Other, even sillier, videos of my dictator have emerged in the past decade: Berdimuhamedov shooting targets with a handgun from the seat of a bicycle; Berdimuhamedov in military fatigues flinging knives at targets, recording a rap video with his grandson about the importance of sports, unveiling a giant gold statue of a Central Asian shepherd dog modeled after his favorite pet. This last one appeared in November 2020, as the COVID-19 pandemic raged around the world, claiming millions of lives. Turkmenistan is among just 11 countries to report zero COVID-19 infections or deaths to the World Health Organization, and it is, tellingly, the only non-island nation on that list.
When I visited the museum in 2018, I wandered into a circular room where photographs of Berdimuhamedov surround you on all sides: there he was, playing guitar on a stage surrounded by Christmas trees, then sitting on a carpet in a white fur fez deep in thought; a serious image of his face that looked eerily like a cartoon, gazing serenely into the middle distance. As I marveled at these portraits of the president, who appears to deeply love his country but perhaps not the people in it, I wondered why my grandmother had so rarely discussed Mussolini. She was born in 1924, and so must often have seen the ubiquitous portraits Calvino described. Her comments on il Duce, however, were mostly restricted to his weakness as a leader and the fact that it was he who had commissioned the construction of the homes in her neighborhood that had crumbled under Nazi occupation. It was in this decimated village that she met my grandfather, a Polish soldier and raging alcoholic, whom she married and eventually fled with to Canada. Most of the circumstances that carried my grandmother to America were brought about by the failures of weak and violent men in power, men who wished to be strong, and who fantasized that they could be the architects of a better world. Through their vainglorious arrogance, we can be certain that their images will never be forgotten.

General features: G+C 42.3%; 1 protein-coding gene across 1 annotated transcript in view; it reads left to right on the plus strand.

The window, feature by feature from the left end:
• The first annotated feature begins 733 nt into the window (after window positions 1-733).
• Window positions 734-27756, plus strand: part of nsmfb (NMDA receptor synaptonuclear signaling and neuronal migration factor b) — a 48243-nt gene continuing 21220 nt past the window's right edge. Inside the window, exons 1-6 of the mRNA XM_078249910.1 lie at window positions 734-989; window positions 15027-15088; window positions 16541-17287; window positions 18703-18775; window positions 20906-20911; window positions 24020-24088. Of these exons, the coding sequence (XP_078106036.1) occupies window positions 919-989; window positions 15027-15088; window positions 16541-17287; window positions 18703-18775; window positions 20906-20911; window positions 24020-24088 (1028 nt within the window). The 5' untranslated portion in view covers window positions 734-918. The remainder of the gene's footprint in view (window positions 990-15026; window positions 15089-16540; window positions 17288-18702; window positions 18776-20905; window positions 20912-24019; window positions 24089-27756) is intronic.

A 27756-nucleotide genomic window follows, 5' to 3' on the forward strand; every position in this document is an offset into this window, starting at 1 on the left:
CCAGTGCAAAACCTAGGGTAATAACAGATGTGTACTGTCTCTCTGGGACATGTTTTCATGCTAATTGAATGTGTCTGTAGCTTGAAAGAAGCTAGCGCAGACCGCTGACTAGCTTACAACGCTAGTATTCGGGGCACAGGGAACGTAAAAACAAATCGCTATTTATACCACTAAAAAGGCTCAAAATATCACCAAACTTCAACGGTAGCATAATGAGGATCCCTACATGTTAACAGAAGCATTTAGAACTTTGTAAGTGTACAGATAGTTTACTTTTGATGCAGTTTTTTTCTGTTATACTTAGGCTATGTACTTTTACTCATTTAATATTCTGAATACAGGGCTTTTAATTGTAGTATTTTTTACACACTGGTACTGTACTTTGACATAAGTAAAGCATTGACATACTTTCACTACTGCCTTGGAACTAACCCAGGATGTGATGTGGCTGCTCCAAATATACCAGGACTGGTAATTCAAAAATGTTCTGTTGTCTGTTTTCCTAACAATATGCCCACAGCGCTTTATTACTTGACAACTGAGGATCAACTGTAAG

Thank you for visiting POPULA! Add your email here to receive our newsletter!